The Crunchy Granola of Imperfection

Making sense of pain and loss in nutty families, inspired by the perspective of Jeanneatte Walls, author of The Glass Castle.

Crazy lives, imperfect families.

With the passing of my Grandma and both of my Grandpas, along with the slow and steady realization that my Dad will never choose to do anything to heal himself of his pedophilia, I have grieved. Hard. My grandparents were bedrocks of stability for me. I adored my Dad growing up, and admired no-one more than him – closing the door on my relationship with him has been like a living death and shredded part of my spirit.

It is so hard to make sense of things that I don’t understand, that I can’t grapple with, that I have no answers for, that my heart hurts over.

But it’s starting to dawn on me that we don’t actually need answers. Or rather, I don’t. I don’t need to know why my Dad will choose to remain a pedophile and refuse counseling and help to heal himself so that he can have a relationship with me and our family again. I don’t need to hurt over any of that. I don’t need to remember painful pieces of the past, and I don’t need to feel bereft of stability now that my Grandma and Grandpas are gone.

I also don’t need to blame anyone, even myself. Maybe mostly myself.

I can move forward, that’s what I can do.

I take all the ridiculous, fun and delightful moments of growing up with my free-spirited, out-side the box mom and my hysterically funny, intelligent and charismatic dad and enjoy those memories. The bad stuff doesn’t negate the good and the good doesn’t negate the bad – they simply both exist and it’s okay. It’s okay that they are both there.

I can be thrilled that they taught me to be so resourceful, work hard, be unafraid to admit my mistakes, ask questions, be curious, love the world and take risks. I can be thankful to my Mom for introducing me to Donna Summer, to my Dad for my love of long walks. Being grateful for being raised on crunchy granola doesn’t mean that everything is perfect, but it’s shining the light on what is good. And shining the light on what is good doesn’t mean that the bad isn’t there; it’s just focusing on what I want the light to fall on.

The Glass Castle is a book by Jeannette Walls. Her parents were way crazier than mine ever were! And I love the way she writes. She’s simply telling her story – the good and the bad, bound together with love. It helped me see how with families like mine (families that are more than slightly different from most families are), nothing has to be an either/or. I don’t have to blame my parents for whatever went wrong, just as I don’t have to not celebrate what went right. Things are working out. I have my own story that I am moving forward with. And ultimately, we are the authors of the story of our own lives: it’s up to us all to write what we want, and choose the points we want to highlight.

I am so sad that I’ve lost my Grandma and my Grandpas. But I’m trying to take the pieces of the stability that I had with them and create it with my kids. I’m dancing more, because when I dance, I remember Grandma and it makes me feel like she is right there with me. I am looking up information on life insurance and investing, because I want to create a solid financial future for my kids. I want to be there for them like Grandpa Jack was for my brother Dana and I. I take greater care with my housework and look forward to planting my flowers soon, both which help me remember my Grandpa Knobby. I always think of him when I fold towels.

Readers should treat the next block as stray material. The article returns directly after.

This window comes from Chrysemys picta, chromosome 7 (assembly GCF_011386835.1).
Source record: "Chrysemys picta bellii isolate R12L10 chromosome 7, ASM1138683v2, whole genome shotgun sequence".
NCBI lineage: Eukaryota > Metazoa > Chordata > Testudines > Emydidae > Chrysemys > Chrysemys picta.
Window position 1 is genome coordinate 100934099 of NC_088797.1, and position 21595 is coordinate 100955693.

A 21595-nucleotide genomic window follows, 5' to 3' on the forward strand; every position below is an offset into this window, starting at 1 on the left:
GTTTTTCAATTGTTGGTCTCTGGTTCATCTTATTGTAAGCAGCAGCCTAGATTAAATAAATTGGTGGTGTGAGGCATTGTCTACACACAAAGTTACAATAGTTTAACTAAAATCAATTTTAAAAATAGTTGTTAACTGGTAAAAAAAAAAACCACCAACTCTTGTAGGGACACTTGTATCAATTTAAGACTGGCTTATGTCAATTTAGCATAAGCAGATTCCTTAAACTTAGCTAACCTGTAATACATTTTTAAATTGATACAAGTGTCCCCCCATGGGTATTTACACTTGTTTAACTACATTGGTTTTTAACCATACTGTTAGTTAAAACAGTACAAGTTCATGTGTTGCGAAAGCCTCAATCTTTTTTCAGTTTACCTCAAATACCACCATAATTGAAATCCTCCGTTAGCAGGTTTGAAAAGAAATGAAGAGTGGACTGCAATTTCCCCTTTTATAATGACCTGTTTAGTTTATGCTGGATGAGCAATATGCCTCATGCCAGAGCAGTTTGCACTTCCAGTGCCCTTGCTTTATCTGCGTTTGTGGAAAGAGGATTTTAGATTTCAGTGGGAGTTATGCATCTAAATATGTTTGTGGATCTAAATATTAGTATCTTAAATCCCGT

My Dad, well, he is who is he is, right? And the choices he makes are his, too. Acknowledging that he’s got some big problems that I don’t want to be around doesn’t mean that we didn’t have some pretty fantastic times growing up, and that I will probably miss him every day for the rest of my life.

I feel freer than I have in a long time with this perspective. 

It’s kind of liberating to just let things be; to not push the past to one side or the other in an attempt to reconcile memories in tidy ways. It’s liberating to give up on making sense of things that I can’t.

It’s liberating to allow myself to appreciate the fun stuff that happened.

I don’t even know if any of this makes sense to you, but thanks for bearing with me, because it’s liberating to even talk about it a little.

 

 

*****
photo credit: Mount Granola via photopin (license)

 

Meriah
Meriah Nichols is teacher and artist who lives in a yurt off the grid. She is deaf, has 3 kids (one with Down syndrome) and a lot of chickens. She writes about travel, disability, and getting dishes done. She likes her tea Earl Grey and hot.
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@meriahnichols

#deaf mom, teacher & #disability activist, living in a yurt #offthegrid. 3 kids (1 with #downsyndrome), a camera and a lot of chickens. Never a dull moment
Did you SEE this??? I am shocked, to be honest. It reeks of invasiveness in the most personal possible way. https://t.co/tkXaPX2dfm - 7 hours ago
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4 Comments

  • Wow. I admire your strength in that you shared all this with “us”. I will be thinking alot about this perspective as I am one to compatrmentalize shit, i.e. Good or bad end of storey. I am very new to your blog. I have an eight year old with down syndrome live on a farm and am opinionated and chatty too.

  • I’m new to your blog — I came to it because of your posts about disability and keep coming back because of the writing! And this post really resonates with me as I do my own sorting. Reading the Glass Castle years ago put some of these same thoughts into my mind. I love that you cited it here!

    • Thanks for coming back. That makes me feel good.
      The Glass Castle sure was powerful – I doubt I would have picked it up on my own, so I’m grateful to the book club that I’m in for choosing it!

I'm opinionated, friendly & chatty... I hope you are, too